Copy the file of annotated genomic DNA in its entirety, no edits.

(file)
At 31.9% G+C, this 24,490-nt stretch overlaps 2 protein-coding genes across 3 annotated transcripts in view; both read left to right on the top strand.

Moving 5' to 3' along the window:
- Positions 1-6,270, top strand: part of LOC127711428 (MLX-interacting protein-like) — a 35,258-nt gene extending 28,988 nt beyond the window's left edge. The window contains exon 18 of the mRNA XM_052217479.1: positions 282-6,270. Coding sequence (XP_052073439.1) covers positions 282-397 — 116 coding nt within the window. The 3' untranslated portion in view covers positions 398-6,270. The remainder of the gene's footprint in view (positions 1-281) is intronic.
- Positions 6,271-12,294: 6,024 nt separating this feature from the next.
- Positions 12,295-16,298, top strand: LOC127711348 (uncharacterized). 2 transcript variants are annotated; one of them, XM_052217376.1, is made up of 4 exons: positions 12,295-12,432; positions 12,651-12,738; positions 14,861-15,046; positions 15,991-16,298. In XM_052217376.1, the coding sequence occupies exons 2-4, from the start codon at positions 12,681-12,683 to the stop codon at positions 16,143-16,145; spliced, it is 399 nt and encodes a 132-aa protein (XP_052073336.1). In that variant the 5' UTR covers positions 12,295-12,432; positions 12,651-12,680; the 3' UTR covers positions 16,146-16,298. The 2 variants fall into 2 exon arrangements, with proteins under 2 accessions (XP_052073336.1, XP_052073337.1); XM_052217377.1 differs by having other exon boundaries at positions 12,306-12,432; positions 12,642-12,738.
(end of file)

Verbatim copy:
At 31.9% G+C, this 24,490-nt stretch overlaps 2 protein-coding genes across 3 annotated transcripts in view; both read left to right on the top strand.

Moving 5' to 3' along the window:
- Positions 1-6,270, top strand: part of LOC127711428 (MLX-interacting protein-like) — a 35,258-nt gene extending 28,988 nt beyond the window's left edge. The window contains exon 18 of the mRNA XM_052217479.1: positions 282-6,270. Coding sequence (XP_052073439.1) covers positions 282-397 — 116 coding nt within the window. The 3' untranslated portion in view covers positions 398-6,270. The remainder of the gene's footprint in view (positions 1-281) is intronic.
- Positions 6,271-12,294: 6,024 nt separating this feature from the next.
- Positions 12,295-16,298, top strand: LOC127711348 (uncharacterized). 2 transcript variants are annotated; one of them, XM_052217376.1, is made up of 4 exons: positions 12,295-12,432; positions 12,651-12,738; positions 14,861-15,046; positions 15,991-16,298. In XM_052217376.1, the coding sequence occupies exons 2-4, from the start codon at positions 12,681-12,683 to the stop codon at positions 16,143-16,145; spliced, it is 399 nt and encodes a 132-aa protein (XP_052073336.1). In that variant the 5' UTR covers positions 12,295-12,432; positions 12,651-12,680; the 3' UTR covers positions 16,146-16,298. The 2 variants fall into 2 exon arrangements, with proteins under 2 accessions (XP_052073336.1, XP_052073337.1); XM_052217377.1 differs by having other exon boundaries at positions 12,306-12,432; positions 12,642-12,738.